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This week's Feature Blog

Using Snap Weights to get Lead Core Deeper

By: Mark Romanack

Snap Weights are the ideal tool for helping anglers who fish lead core line to fish deeper and also to be effective without carrying so many different lead core set ups on board.

​ Those who fish lead core line often will attest that sinking lines are a deadly effective way to get baits to deeper depths. Because lead core line has very little stretch, the fish that bite are routinely hooked solidly. The ratio of hooked to landed fish is very high when using lead core line, but that’s just part of why angler’s in the know always carry lead core in their boats.

​ If fishing lead core line has a down side, it would be that many anglers simply aren’t willing or prepared to purchase so many dedicated rod and reel combinations. Because lead core is typically fished as a segment of lead core line sandwiched between a leader and backing line, most anglers spool up pairs of lead core rigs in various lengths to fish various depths.

​ At Fishing 411 when we anticipate needing lead core line, our boat is going to be equipped with pairs of lead core rigs including 1, 3, 5, 7 and 10 color set ups. Not a lot of anglers are willing to dedicate 10 rod and reel combos to lead core line fishing. Thankfully there are other options when it comes to fishing lead core.

​ “One of the non-traditional ways I fish lead core line is to use an OR16 Snap Weight Clip with a one, two or three ounce Guppy Weight to gain extra depth from select lead core rigs” says Rob Jones an Off Shore Tackle Pro Staffer and avid troller. “I let out my lure, the leader and all the lead core line that is spooled up on a particular rod/reel set up. When my backing line reaches the rod tip, I clip on the OR16 and the Guppy Weight to the backing line. Next I let out an additional 50 foot of backing line, followed by attaching an OR12 Side-Planer Board to the backing line.”

Mark and Jake Romanack of Fishing 411 TV fish lead core line often. Those anglers who have not taken the plunge into using lead core line owe it to themselves to take a serious look at the advantages of trolling with lead core.

​ Using a Snap Weight to add additional weight to lead core rigs is a simple and effective way of reaching fish at greater depths. “It’s important to place the Snap Weight on the backing line, not the actual lead core line,” adds Jones. “Lead core line is easily damaged and adding line releases or clips to lead core can cause abrasion to the lead core, making the line weaker and more likely to fail.”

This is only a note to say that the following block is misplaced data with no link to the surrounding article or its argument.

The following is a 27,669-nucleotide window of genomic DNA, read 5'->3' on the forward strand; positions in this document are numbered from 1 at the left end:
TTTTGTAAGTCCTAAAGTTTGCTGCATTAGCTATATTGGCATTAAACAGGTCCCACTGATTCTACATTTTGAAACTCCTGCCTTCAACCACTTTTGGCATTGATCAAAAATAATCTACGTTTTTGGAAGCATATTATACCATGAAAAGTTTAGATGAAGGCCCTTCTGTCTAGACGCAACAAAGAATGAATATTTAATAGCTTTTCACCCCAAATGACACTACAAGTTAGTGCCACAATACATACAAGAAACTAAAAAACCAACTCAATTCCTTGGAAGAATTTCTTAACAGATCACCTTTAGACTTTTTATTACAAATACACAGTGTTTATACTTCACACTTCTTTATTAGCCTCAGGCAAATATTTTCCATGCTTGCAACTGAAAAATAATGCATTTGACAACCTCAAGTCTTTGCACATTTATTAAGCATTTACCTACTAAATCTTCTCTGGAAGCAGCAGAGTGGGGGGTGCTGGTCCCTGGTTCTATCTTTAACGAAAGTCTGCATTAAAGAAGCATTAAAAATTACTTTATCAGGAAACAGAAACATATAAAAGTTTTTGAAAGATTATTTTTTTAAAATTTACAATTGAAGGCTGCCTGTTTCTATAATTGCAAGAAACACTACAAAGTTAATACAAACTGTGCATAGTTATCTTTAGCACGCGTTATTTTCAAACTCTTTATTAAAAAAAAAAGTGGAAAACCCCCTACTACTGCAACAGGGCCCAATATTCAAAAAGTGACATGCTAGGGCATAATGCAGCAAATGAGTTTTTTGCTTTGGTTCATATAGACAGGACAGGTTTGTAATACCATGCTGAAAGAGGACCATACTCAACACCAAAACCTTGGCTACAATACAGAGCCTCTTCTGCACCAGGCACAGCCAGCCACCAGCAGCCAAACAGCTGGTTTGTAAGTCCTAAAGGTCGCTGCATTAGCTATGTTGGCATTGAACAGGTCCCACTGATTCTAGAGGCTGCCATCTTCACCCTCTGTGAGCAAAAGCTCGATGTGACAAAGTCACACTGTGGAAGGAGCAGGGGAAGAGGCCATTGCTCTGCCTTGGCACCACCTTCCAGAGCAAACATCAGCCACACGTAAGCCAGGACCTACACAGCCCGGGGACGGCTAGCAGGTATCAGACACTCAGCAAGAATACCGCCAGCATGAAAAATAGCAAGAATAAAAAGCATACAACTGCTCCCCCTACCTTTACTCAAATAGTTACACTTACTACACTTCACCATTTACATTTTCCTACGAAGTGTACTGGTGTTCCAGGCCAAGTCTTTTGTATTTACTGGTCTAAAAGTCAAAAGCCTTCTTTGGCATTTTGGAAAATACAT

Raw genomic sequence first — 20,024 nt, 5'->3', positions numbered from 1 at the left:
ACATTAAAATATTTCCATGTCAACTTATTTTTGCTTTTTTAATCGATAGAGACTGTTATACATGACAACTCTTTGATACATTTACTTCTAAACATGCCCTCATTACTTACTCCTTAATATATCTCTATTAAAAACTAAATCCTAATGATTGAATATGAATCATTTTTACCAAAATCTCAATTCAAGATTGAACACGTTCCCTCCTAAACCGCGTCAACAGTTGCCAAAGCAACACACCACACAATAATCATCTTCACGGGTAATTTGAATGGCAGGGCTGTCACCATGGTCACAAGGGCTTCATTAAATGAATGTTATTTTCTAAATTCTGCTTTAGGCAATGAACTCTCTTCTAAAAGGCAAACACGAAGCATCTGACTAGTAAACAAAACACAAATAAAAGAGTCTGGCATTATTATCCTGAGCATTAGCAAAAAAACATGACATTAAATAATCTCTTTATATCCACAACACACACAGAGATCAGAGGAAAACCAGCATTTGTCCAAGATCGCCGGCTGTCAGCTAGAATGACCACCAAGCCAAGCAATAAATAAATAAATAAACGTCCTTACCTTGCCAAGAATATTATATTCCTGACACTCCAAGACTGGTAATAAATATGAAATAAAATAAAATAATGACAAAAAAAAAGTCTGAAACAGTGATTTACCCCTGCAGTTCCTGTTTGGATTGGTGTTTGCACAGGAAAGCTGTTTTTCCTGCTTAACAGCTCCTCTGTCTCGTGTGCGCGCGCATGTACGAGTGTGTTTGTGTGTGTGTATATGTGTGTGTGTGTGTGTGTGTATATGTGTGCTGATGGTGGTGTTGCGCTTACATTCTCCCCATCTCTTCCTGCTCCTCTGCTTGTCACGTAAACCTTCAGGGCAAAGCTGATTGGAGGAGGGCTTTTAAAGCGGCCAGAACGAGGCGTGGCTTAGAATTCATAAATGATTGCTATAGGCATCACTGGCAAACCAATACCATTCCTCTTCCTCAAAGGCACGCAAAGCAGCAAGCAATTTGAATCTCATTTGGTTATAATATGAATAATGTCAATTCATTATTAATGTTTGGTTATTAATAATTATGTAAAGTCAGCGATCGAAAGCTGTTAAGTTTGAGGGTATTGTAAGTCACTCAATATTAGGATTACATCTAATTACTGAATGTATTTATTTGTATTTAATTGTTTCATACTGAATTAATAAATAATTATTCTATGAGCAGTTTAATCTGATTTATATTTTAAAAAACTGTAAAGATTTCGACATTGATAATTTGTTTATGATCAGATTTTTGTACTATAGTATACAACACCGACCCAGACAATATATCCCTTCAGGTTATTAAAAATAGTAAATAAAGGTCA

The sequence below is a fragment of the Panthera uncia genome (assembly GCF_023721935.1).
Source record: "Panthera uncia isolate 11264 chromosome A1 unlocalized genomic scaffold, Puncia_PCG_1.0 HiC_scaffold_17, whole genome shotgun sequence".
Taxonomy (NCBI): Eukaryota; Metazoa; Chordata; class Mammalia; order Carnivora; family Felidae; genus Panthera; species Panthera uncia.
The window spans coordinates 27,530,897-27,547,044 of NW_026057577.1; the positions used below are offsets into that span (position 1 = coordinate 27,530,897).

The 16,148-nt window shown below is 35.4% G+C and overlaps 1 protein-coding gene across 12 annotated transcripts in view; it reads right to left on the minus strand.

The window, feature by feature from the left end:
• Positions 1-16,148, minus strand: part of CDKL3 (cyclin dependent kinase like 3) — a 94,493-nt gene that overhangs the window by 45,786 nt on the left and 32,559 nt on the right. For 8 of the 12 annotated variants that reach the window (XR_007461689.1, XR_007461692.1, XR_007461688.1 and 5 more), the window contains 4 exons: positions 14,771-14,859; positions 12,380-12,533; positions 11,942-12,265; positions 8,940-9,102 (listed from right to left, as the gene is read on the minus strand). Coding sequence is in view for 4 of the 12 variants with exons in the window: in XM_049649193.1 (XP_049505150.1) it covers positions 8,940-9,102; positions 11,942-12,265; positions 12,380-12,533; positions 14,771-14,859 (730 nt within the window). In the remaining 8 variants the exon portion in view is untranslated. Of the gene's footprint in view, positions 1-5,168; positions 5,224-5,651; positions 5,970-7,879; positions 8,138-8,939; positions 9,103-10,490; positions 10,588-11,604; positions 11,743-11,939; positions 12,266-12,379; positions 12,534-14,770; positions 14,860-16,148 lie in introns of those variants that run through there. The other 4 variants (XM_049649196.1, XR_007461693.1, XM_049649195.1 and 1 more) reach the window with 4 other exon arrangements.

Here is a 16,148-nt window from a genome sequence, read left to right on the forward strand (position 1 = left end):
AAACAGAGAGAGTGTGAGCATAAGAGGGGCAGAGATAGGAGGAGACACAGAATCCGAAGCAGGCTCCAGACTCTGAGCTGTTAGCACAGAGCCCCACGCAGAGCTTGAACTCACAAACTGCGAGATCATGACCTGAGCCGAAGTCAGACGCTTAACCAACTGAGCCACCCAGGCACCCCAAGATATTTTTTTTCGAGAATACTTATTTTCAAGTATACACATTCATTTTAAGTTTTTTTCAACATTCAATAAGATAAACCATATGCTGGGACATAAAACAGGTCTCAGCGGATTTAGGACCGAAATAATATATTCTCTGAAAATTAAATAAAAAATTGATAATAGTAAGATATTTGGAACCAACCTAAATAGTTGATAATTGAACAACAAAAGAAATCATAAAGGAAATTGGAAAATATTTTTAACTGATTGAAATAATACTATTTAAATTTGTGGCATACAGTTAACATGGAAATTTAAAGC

​The 98 cent question is how much additional depth is achieved by adding a one, two or three ounce Snap Weight to a length of lead core line? “No one knows for sure how much deeper a lead core rig will run when adding a Snap Weight,” admits Jones. “My experience on the water suggests that adding two ounces of weight is similar to using two extra colors of lead core line. In other words, adding two ounces to a five color will make it run about the same depth as a seven color.”

Not only does lead core line help anglers target fish in deeper water, segmented lead core marries up to in-line planer boards like this OR12 Side-Planer like they were made for each other.

​ Adding weight to lead core set ups not only fishes deeper, stacking multiple board lines per side of the boat is still a viable option. “When fishing lead core I run the line that is fishing closest to the surface as my outside board line,” recommends Jones. “Each additional board line is set to run a little deeper. This way when a fish is hooked on an outside board line, the fish can be reeled in without having to clear other lines. I routinely run a one ounce Snap Weight on the outside line, a two ounce Snap Weight on the middle board and a three ounce Snap Weight on the inside board line.”

​ When a fish is hooked on a planer board and lead core set up it’s important to keep steady pressure on the fish. A slow but steady retrieve speed forces the fish to the surface, which in turn allows outside lines to ride over top of deeper inside lines.

​ Fishing lead core line also requires anglers to master some knots designed for attaching leader to lead core and backing line to lead core line. The double uni knot is a popular option for connecting leader to lead core and backing line to lead core. Not only is the double uni knot small, it’s typically stronger than the line.

​Those anglers who don’t know how to tie the double uni knot can visit the web page for instruction.

Editor’s Note: Rob Jones is an avid angler based in Ontario Canada who trolls often using Off Shore Tackle products.


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